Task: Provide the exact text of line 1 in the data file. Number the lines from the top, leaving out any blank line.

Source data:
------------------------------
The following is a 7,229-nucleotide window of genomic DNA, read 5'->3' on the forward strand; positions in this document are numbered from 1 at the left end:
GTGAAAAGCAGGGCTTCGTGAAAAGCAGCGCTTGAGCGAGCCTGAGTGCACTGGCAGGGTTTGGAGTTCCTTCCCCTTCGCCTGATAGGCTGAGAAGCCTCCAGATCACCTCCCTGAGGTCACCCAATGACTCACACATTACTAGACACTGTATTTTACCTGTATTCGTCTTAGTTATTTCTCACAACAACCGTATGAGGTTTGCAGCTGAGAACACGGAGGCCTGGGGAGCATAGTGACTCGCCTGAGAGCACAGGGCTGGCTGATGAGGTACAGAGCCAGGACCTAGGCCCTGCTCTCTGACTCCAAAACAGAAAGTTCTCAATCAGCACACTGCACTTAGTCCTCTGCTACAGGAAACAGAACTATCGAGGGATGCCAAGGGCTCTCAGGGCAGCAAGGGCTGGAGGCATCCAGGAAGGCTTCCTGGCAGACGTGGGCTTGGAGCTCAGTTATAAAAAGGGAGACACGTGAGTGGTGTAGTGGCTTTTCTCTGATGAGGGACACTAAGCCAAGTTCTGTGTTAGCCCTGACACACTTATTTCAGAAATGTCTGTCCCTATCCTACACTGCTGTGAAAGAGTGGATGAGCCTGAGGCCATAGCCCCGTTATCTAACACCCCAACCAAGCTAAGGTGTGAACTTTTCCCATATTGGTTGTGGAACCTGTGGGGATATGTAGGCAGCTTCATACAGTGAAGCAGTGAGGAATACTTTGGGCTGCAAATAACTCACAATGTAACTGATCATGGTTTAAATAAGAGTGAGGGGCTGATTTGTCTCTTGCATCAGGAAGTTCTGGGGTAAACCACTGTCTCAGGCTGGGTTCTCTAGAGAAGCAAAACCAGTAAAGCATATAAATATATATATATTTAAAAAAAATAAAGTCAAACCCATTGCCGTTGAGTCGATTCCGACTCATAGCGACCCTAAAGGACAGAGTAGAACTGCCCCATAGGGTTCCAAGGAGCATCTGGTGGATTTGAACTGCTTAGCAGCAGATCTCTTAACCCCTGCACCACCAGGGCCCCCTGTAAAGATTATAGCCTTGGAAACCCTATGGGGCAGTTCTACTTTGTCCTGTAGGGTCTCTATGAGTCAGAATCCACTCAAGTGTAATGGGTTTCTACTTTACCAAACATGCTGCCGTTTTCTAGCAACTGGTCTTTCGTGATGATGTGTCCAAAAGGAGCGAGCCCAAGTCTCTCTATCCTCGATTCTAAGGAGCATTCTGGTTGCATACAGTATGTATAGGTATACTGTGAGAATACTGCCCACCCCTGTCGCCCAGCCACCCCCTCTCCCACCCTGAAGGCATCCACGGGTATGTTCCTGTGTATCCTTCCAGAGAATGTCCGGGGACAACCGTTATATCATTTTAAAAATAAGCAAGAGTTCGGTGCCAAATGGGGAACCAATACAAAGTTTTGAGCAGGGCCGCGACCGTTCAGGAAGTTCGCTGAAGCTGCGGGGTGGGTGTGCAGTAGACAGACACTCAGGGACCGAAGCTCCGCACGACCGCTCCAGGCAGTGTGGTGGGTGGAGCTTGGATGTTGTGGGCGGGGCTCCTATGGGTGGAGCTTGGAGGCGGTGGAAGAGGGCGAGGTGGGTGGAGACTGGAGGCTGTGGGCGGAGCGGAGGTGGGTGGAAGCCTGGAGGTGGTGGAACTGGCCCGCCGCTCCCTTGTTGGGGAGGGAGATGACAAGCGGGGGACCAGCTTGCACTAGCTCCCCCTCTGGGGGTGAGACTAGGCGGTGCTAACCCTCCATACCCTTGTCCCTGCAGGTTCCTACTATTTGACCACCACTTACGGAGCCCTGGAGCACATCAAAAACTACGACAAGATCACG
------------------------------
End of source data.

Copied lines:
The following is a 7,229-nucleotide window of genomic DNA, read 5'->3' on the forward strand; positions in this document are numbered from 1 at the left end: